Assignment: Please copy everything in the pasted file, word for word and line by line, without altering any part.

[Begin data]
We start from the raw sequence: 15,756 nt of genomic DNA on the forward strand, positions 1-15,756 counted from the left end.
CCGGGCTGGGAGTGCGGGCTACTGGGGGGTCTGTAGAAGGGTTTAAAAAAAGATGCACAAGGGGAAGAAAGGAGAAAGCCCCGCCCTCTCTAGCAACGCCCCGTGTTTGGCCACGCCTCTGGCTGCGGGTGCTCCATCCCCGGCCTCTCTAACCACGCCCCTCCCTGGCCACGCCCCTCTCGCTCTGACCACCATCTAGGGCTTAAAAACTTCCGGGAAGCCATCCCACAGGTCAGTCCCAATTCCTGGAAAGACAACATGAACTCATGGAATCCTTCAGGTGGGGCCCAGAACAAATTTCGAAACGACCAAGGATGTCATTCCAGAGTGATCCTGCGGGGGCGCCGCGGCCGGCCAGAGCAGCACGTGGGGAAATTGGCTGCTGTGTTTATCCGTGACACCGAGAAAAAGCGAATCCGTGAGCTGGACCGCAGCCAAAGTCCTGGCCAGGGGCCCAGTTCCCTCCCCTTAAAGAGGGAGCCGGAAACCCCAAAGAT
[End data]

We start from the raw sequence: 15,756 nt of genomic DNA on the forward strand, positions 1-15,756 counted from the left end.
CCGGGCTGGGAGTGCGGGCTACTGGGGGGTCTGTAGAAGGGTTTAAAAAAAGATGCACAAGGGGAAGAAAGGAGAAAGCCCCGCCCTCTCTAGCAACGCCCCGTGTTTGGCCACGCCTCTGGCTGCGGGTGCTCCATCCCCGGCCTCTCTAACCACGCCCCTCCCTGGCCACGCCCCTCTCGCTCTGACCACCATCTAGGGCTTAAAAACTTCCGGGAAGCCATCCCACAGGTCAGTCCCAATTCCTGGAAAGACAACATGAACTCATGGAATCCTTCAGGTGGGGCCCAGAACAAATTTCGAAACGACCAAGGATGTCATTCCAGAGTGATCCTGCGGGGGCGCCGCGGCCGGCCAGAGCAGCACGTGGGGAAATTGGCTGCTGTGTTTATCCGTGACACCGAGAAAAAGCGAATCCGTGAGCTGGACCGCAGCCAAAGTCCTGGCCAGGGGCCCAGTTCCCTCCCCTTAAAGAGGGAGCCGGAAACCCCAAAGAT